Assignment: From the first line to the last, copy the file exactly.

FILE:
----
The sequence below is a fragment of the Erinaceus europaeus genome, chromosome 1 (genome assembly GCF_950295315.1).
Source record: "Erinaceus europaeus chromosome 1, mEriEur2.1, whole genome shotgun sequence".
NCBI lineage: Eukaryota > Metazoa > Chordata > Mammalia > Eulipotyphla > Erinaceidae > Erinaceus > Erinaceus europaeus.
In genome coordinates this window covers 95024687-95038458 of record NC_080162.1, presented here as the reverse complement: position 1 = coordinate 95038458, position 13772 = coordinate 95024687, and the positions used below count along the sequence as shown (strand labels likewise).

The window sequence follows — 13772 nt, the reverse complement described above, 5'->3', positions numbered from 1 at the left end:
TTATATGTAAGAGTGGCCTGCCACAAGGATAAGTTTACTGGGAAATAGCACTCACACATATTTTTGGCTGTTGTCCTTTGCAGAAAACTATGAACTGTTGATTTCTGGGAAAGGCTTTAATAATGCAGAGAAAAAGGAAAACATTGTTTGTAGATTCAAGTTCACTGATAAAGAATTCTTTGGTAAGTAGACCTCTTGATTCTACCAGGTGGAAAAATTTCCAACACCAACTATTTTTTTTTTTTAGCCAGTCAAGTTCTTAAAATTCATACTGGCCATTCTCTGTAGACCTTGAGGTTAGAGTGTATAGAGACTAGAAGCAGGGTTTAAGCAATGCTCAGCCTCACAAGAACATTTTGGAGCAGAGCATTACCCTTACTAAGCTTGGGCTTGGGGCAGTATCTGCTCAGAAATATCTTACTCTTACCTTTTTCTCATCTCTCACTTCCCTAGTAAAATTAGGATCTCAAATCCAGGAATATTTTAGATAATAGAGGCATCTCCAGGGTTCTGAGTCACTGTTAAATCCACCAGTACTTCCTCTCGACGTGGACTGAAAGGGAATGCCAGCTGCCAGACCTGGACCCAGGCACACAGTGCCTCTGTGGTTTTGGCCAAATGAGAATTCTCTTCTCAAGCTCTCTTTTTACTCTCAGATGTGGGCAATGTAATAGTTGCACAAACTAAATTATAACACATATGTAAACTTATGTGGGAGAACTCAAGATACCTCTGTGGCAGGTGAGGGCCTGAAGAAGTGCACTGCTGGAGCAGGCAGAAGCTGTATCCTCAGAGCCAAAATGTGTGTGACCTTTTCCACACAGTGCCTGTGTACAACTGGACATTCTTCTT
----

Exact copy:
The sequence below is a fragment of the Erinaceus europaeus genome, chromosome 1 (genome assembly GCF_950295315.1).
Source record: "Erinaceus europaeus chromosome 1, mEriEur2.1, whole genome shotgun sequence".
NCBI lineage: Eukaryota > Metazoa > Chordata > Mammalia > Eulipotyphla > Erinaceidae > Erinaceus > Erinaceus europaeus.
In genome coordinates this window covers 95024687-95038458 of record NC_080162.1, presented here as the reverse complement: position 1 = coordinate 95038458, position 13772 = coordinate 95024687, and the positions used below count along the sequence as shown (strand labels likewise).

The window sequence follows — 13772 nt, the reverse complement described above, 5'->3', positions numbered from 1 at the left end:
TTATATGTAAGAGTGGCCTGCCACAAGGATAAGTTTACTGGGAAATAGCACTCACACATATTTTTGGCTGTTGTCCTTTGCAGAAAACTATGAACTGTTGATTTCTGGGAAAGGCTTTAATAATGCAGAGAAAAAGGAAAACATTGTTTGTAGATTCAAGTTCACTGATAAAGAATTCTTTGGTAAGTAGACCTCTTGATTCTACCAGGTGGAAAAATTTCCAACACCAACTATTTTTTTTTTTTAGCCAGTCAAGTTCTTAAAATTCATACTGGCCATTCTCTGTAGACCTTGAGGTTAGAGTGTATAGAGACTAGAAGCAGGGTTTAAGCAATGCTCAGCCTCACAAGAACATTTTGGAGCAGAGCATTACCCTTACTAAGCTTGGGCTTGGGGCAGTATCTGCTCAGAAATATCTTACTCTTACCTTTTTCTCATCTCTCACTTCCCTAGTAAAATTAGGATCTCAAATCCAGGAATATTTTAGATAATAGAGGCATCTCCAGGGTTCTGAGTCACTGTTAAATCCACCAGTACTTCCTCTCGACGTGGACTGAAAGGGAATGCCAGCTGCCAGACCTGGACCCAGGCACACAGTGCCTCTGTGGTTTTGGCCAAATGAGAATTCTCTTCTCAAGCTCTCTTTTTACTCTCAGATGTGGGCAATGTAATAGTTGCACAAACTAAATTATAACACATATGTAAACTTATGTGGGAGAACTCAAGATACCTCTGTGGCAGGTGAGGGCCTGAAGAAGTGCACTGCTGGAGCAGGCAGAAGCTGTATCCTCAGAGCCAAAATGTGTGTGACCTTTTCCACACAGTGCCTGTGTACAACTGGACATTCTTCTT